DESIGNING AND BUILDING A POND

Building a pond is a big undertaking that involves a fair amount of hard work and, as it will be a permanent feature of your garden, it is worthwhile spending some time in the planning stage. So before you rush into the garden with a shovel, pause for a while and think about your fish pond design and the type of pond that you want…

Natural Pond – follows the curves and forms of nature and may include an outcrop of stone or a natural beach. This will often allow planting at the edge of the pool and can create the impression that the pond was there long before the rest of the garden or the house was constructed.

Formal Pond – a geometric design works best when there is a relationship in design and materials with the buildings that are close by. It will usually be symmetrical in design and could be rectangular or square in shape and may have a paved edge. Formal ponds are often planted but usually with artfully chosen plants rather than the wilder plantings of a natural pond.

Raised Pond – a formal pond can also be constructed above ground from bricks, blocks or stone. There will be less waste to carry from the site, however the cost of the construction materials will be higher than an in-ground pond. Once you’ve decided on the type of pond spend some time working out possible locations and mark out the locations with a garden hose or a length or rope. Take into consideration the amount of light in different locations. If you want to grow water lilies you will require four or six hours of direct sunlight on the pond during the day.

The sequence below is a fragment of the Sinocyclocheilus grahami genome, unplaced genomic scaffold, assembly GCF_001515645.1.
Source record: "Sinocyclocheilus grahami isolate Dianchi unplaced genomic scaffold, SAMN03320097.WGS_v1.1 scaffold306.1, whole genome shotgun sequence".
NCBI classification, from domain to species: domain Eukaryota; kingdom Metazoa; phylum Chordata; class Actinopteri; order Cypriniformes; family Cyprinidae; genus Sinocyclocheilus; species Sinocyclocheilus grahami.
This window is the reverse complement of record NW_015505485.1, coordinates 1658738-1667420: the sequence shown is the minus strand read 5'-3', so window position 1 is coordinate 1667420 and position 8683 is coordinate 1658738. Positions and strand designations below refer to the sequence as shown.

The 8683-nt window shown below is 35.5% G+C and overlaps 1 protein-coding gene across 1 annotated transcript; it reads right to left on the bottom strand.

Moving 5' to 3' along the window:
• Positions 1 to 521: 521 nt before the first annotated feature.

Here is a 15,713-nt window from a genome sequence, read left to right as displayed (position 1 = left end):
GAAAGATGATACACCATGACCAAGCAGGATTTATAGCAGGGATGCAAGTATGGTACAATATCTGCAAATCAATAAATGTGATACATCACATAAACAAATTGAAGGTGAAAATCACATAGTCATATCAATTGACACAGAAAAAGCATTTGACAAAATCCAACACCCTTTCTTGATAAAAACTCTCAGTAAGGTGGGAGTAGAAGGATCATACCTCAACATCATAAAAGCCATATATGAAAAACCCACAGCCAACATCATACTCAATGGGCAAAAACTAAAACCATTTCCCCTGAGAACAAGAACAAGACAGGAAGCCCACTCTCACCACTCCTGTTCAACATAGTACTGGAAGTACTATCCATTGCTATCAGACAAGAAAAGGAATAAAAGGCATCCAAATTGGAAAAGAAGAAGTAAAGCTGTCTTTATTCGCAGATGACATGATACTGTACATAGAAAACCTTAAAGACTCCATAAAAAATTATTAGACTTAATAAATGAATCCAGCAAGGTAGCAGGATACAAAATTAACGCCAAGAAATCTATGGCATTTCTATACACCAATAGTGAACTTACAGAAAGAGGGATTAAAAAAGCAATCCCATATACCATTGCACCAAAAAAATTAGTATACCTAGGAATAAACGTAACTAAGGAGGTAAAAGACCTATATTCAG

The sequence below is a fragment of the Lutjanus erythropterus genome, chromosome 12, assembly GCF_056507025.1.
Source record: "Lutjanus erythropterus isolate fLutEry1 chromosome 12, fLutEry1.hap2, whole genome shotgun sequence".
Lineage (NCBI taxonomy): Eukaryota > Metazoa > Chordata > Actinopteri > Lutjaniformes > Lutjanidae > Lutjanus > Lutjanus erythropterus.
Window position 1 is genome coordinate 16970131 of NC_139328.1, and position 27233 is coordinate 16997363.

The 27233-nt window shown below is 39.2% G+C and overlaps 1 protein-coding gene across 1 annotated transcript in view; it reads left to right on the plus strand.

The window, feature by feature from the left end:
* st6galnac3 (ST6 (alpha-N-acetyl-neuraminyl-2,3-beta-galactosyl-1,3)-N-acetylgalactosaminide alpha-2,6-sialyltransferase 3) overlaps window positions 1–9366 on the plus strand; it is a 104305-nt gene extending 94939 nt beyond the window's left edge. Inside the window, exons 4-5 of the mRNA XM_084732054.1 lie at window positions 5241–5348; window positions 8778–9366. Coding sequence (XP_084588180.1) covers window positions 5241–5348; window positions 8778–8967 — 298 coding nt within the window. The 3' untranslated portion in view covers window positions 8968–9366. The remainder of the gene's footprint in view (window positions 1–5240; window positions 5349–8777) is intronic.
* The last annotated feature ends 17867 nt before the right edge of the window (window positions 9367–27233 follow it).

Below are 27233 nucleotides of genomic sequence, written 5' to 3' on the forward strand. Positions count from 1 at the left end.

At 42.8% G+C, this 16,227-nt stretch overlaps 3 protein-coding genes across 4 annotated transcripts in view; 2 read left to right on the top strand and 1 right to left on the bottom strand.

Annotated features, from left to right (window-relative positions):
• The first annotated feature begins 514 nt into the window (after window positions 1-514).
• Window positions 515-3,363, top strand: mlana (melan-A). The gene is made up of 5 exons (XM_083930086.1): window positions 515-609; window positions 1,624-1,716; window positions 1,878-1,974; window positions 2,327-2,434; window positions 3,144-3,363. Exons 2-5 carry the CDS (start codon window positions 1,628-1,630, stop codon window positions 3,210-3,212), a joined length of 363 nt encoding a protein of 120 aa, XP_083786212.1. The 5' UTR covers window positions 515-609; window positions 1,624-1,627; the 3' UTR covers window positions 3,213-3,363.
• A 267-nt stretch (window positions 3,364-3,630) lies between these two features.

Shade is fine for fish-only ponds. Check the overhanging trees as these could also be a source of pond pollution. If you must build a pond under a tree at least try to avoid deciduous trees – the leaves will create a lot of pond waste. When deciding the location of your pond avoid the temptation to locate the pond in the lowest point in the garden. The low point can carry fertilizers and organic debris into the pond. A pond for goldfish or aquatic plants need prevent the pond freezing in winter. If you want to keep koi in your pond it will need to be at least three feet deep or more.

The biggest mistake that water gardeners tend to make is to build a pond that is too small. Your finished pond will appear much smaller than your original layout! If your pond is to be dug out rather than raised consider how you will remove the excavated material. It may be possible to use it in another part of the garden, alternatively you may need to have it removed which can be difficult and expensive.

Assuming you are going to build a sunken pond the next step is to start digging! Dig the pond to the desired shape and dig a shelf around the perimeter of the pond about one foot deep and one or more feet wide. Dig the remainder of the pond. If you are planning a waterfall dig the pond with a slight slope away from the waterfall. Line the excavated pond with underlay. This is to stop the flexible liner from being pierced by sharp stones.

Pond underlay can be made from geo-textile or old carpet, providing it is non-organic and non-rotting this can be used to save money. A butyl rubber pond liner is laid on top of the underlay. Position the liner evenly in the pond and try to minimize the folds and wrinkles.  Leave an overhang of at least six inches. Avoid walking on the newly laid liner as much as possible. If you must walk on it wear socks! Fill the pond and try to ease the wrinkles out of the liner while the pond is filling.

Arrange coping stones around the edge of the pond and fold the liner up behind the stones ensuring the edge of the liner is above the water level. A more natural edge can be created by planting shallow-water plants around the edge of the pond. You may need to consider cementing the coping stones in place if the pond edge will be subjected to much foot traffic.

Now sit back and enjoy your new garden pond!


Lawrence  L. Hoyle, EzineArticles Basic Author
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